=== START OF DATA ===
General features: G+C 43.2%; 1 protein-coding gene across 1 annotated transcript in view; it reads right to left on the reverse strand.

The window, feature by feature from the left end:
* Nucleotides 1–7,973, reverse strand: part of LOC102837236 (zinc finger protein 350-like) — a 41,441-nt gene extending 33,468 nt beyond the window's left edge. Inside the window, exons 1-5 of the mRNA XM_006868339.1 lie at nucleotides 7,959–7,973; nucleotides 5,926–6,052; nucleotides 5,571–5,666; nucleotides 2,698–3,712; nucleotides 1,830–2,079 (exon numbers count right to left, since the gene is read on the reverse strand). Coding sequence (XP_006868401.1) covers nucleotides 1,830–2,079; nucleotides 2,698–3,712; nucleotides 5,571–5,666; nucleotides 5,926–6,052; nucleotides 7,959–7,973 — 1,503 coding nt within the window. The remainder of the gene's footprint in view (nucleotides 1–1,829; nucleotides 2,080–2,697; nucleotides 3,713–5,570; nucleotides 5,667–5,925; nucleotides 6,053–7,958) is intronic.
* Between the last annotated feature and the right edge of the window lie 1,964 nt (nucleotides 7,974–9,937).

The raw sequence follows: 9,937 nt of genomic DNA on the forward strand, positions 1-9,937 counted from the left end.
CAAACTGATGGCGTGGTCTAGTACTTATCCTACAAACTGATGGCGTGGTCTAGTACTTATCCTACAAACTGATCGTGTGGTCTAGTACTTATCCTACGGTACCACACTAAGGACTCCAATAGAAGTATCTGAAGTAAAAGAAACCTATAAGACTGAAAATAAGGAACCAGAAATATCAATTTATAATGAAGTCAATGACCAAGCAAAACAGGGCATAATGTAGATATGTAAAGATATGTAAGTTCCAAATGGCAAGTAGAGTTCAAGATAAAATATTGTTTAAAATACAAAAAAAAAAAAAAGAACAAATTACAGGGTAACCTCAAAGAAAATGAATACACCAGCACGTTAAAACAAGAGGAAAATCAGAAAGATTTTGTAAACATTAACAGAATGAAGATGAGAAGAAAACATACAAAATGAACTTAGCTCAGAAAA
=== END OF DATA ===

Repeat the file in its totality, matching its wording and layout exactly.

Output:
General features: G+C 43.2%; 1 protein-coding gene across 1 annotated transcript in view; it reads right to left on the reverse strand.

The window, feature by feature from the left end:
* Nucleotides 1–7,973, reverse strand: part of LOC102837236 (zinc finger protein 350-like) — a 41,441-nt gene extending 33,468 nt beyond the window's left edge. Inside the window, exons 1-5 of the mRNA XM_006868339.1 lie at nucleotides 7,959–7,973; nucleotides 5,926–6,052; nucleotides 5,571–5,666; nucleotides 2,698–3,712; nucleotides 1,830–2,079 (exon numbers count right to left, since the gene is read on the reverse strand). Coding sequence (XP_006868401.1) covers nucleotides 1,830–2,079; nucleotides 2,698–3,712; nucleotides 5,571–5,666; nucleotides 5,926–6,052; nucleotides 7,959–7,973 — 1,503 coding nt within the window. The remainder of the gene's footprint in view (nucleotides 1–1,829; nucleotides 2,080–2,697; nucleotides 3,713–5,570; nucleotides 5,667–5,925; nucleotides 6,053–7,958) is intronic.
* Between the last annotated feature and the right edge of the window lie 1,964 nt (nucleotides 7,974–9,937).

The raw sequence follows: 9,937 nt of genomic DNA on the forward strand, positions 1-9,937 counted from the left end.
CAAACTGATGGCGTGGTCTAGTACTTATCCTACAAACTGATGGCGTGGTCTAGTACTTATCCTACAAACTGATCGTGTGGTCTAGTACTTATCCTACGGTACCACACTAAGGACTCCAATAGAAGTATCTGAAGTAAAAGAAACCTATAAGACTGAAAATAAGGAACCAGAAATATCAATTTATAATGAAGTCAATGACCAAGCAAAACAGGGCATAATGTAGATATGTAAAGATATGTAAGTTCCAAATGGCAAGTAGAGTTCAAGATAAAATATTGTTTAAAATACAAAAAAAAAAAAAAGAACAAATTACAGGGTAACCTCAAAGAAAATGAATACACCAGCACGTTAAAACAAGAGGAAAATCAGAAAGATTTTGTAAACATTAACAGAATGAAGATGAGAAGAAAACATACAAAATGAACTTAGCTCAGAAAA